Top 10 Microorganisms for Educating Students

Microbiology 101 provided my first exposure to live bacterial cultures in college (aside from those my roommates created in our minifridge). The distinct smell of an Escherichia coli culture, the unique green coloration of a fuzzy penicillium colony and the many failed attempts at lighting my Bunsen burner are fond memories of the experiences that hooked me on microbiology.

The fundamental microbiology laboratory skills I learned during basic courses such as aseptic transfer, streaking for isolation, staining techniques, bright-field microscopy, differential testing and execution of biochemical assay have held true and helped me throughout my career.

What strains should educators use in their classes to demonstrate these basic skills, reactions and methods? We have some suggestions. The list below can help educators choose the best strains for teaching their microbiology students. We’ve included a brief description of each strain, a few key reactions or skills they can demonstrate, and products formats we recommend for students.

All strains are a low biosafety level (1 or 2) to ensure safe handling by young microbiologists.

1. Staphylococcus aureus

Biosafety Level 2
Morphological Characteristics Beta-hemolytic on Sheep’s Blood agar plates
Staining Technique Gram stain: Gram-positive cocci occurring singly, in pairs, or in irregular clusters
Biochemical Responses
  • Catalase (3% Hydrogen Peroxide): Positive
  • Coagulase (rabbit plasma-tube): Positive
Example Strain ATCC 25923
Formats Available

2. Staphyloccocus epidermidis

Biosafety Level 1
Morphological Characteristics
  • Gamma-hemolytic (non-hemolytic) on Sheep’s Blood agar plates
  • Two colony types on Sheep’s Blood Agar: both are small, smooth, entire edge and circular – one is white and the other is translucent to gray
Staining Technique Gram stain: Gram-positive usually in pairs and tetrads
Biochemical Responses Coagulase (rabbit plasma-tube): Negative
Example Strain ATCC 12228
Formats Available

3. Escherichia coli

Biosafety Level 1
Morphological Characteristics Deep pink colonies with surrounding pink precipitate (+ Lactose Fermentation) on MacConkey Agar
Staining Technique Gram stain: Gram-negative straight rod
Biochemical Responses
  • Oxidase (Kovacs): Negative
  • Beta-glucuronidase (E.coli broth w/MUG) : Positive = growth with fluorescence
Example Strain ATCC 8739
Formats Available

4. Proteus mirabilis

Biosafety Level 2
Morphological Characteristics
  • Grey colonies with swarming on Sheep’s Blood agar
  • Colonies are colorless (- lactose fermentation) with some swarming on MacConkey agar
Staining Technique Gram stain: Gram-negative straight rod
Biochemical Responses Oxidase (Kovacs): Negative
Example Strain ATCC 29245
Formats Available

5. Mycobacterium smegmatis

Biosafety Level 1
Morphological Characteristics Small to medium, circular to irregular, flat, erose edge, dull and rough, translucent, cream turning yellow/orange with age
Staining Technique
  • Kinyoun Acid Fast: Positive (AFB)
  • Gram Stain: Gram-positive rod, medium to long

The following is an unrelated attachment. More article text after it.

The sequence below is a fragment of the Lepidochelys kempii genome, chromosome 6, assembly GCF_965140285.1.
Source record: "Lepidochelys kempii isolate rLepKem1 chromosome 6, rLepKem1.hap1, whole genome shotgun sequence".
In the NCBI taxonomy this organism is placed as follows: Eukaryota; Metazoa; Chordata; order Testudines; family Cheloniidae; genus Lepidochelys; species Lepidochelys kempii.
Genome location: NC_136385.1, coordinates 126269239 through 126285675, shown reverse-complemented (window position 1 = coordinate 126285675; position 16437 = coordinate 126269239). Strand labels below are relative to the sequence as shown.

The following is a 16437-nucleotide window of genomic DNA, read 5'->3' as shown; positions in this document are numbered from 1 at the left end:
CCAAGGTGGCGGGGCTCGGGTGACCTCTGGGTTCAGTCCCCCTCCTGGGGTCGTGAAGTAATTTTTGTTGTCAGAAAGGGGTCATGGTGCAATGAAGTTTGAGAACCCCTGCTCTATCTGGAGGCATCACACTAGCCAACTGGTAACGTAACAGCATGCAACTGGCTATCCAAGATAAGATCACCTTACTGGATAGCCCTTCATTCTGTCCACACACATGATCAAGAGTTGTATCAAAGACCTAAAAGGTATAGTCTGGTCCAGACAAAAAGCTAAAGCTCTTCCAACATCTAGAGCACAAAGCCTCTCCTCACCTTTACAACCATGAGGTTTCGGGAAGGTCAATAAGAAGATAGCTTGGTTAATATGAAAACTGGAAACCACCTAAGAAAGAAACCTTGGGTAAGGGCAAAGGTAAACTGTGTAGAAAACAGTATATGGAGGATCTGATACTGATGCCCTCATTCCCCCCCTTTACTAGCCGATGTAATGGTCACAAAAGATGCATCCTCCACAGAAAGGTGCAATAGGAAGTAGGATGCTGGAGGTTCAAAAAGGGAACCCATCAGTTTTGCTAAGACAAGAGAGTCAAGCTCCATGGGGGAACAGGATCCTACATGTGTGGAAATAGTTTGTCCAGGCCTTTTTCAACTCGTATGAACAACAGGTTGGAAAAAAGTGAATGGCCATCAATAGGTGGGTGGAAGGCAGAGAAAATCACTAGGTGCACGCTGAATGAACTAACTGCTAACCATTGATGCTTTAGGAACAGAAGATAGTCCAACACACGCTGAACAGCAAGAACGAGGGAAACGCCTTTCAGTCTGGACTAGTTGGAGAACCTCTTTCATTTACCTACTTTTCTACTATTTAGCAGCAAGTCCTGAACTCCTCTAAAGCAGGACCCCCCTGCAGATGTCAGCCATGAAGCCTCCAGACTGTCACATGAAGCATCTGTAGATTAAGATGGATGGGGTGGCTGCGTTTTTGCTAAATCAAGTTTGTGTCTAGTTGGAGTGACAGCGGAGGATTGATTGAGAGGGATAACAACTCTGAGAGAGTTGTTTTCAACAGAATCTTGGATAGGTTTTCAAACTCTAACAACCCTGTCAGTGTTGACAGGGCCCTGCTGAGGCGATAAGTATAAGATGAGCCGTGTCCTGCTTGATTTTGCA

Biochemical Responses Catalase (3% Hydrogen Peroxide): Positive
Example Strain ATCC 14468
Formats Available

6. Pseudomonas aeruginosa

Biosafety Level 2
Morphological Characteristics
  • Produces Pyocyanin – colonies turn green after 48 hours on Nutrient and Tryptic Soy Agar
  • Colorless to gray/blue colonies (no lactose fermentation) on MacConkey agar
Staining Technique Gram stain: Gram-negative rod, straight or slightly curved
Biochemical Responses
  • Oxidase (Kovacs): Positive
  • Motility B Medium: Positive
  • Contains Inducible AmpC beta-lactamase
Example Strain ATCC 27853
Formats Available

7. Candida albicans

Biosafety Level 1
Morphological Characteristics Small to medium, white, circular, convex, dull colonies on Potato Dextrose agar
Staining Technique Gram stain: Gram-positive, ovoidal, budding yeast cells
Biochemical Responses
  • Germ Tube Test: Positive
  • Cornmeal Agar: Positive for chlamydospore production
Example Strain ATCC 10231
Formats Available

8. Peniciliium rubens

Biosafety Level 1
Morphological Characteristics Rapid growth of downy white colonies that turn yellow then gray/green and yellow on the underside
Staining Technique Lactophenol blue stain: Hyaline septate mycelia that produce hyaline conidiophores. The conidiophores branch into brush-like penicillus. Spores are borne in long chains from terminal sterigmata.
Biochemical Responses Produces penicillin
Example Strain ATCC 9179
Formats Available

9. Streptococcus pyogenes (Group A)

Biosafety Level 2
Morphological Characteristics Two colony types on Sheep’s Blood agar:

  • One is medium and beta-hemolytic
  • One is small and alpha-hemolytic
Staining Technique Gram stain: Gram-positive cocci
Biochemical Responses
  • Catalase (3% Hydrogen Peroxide): Negative
  • Bacitracin differential: Sensitive
Example Strain ATCC 19615
Formats Available

10. Streptococcus agalactiae (Group B)

Biosafety Level 2
Morphological Characteristics Small, white to gray colonies with beta-hemolysis on Sheep’s Blood Agar
Staining Technique Gram stain: Gram-positive cocci in short to long chains
Biochemical Responses
  • Catalase (3% Hydrogen Peroxide): Negative
  • Bacitracin Differential: Resistant
  • CAMP Positive Control
Example Strain ATCC 12386
Formats Available

Download our Microorganisms for Education document to see more strains you may want to consider using during your microbiology courses.

Microbiologics also offers Parasite Suspensions and QC Microbiology Slides for education. Visit microbiologics.com to find the right strain and format for your classroom.

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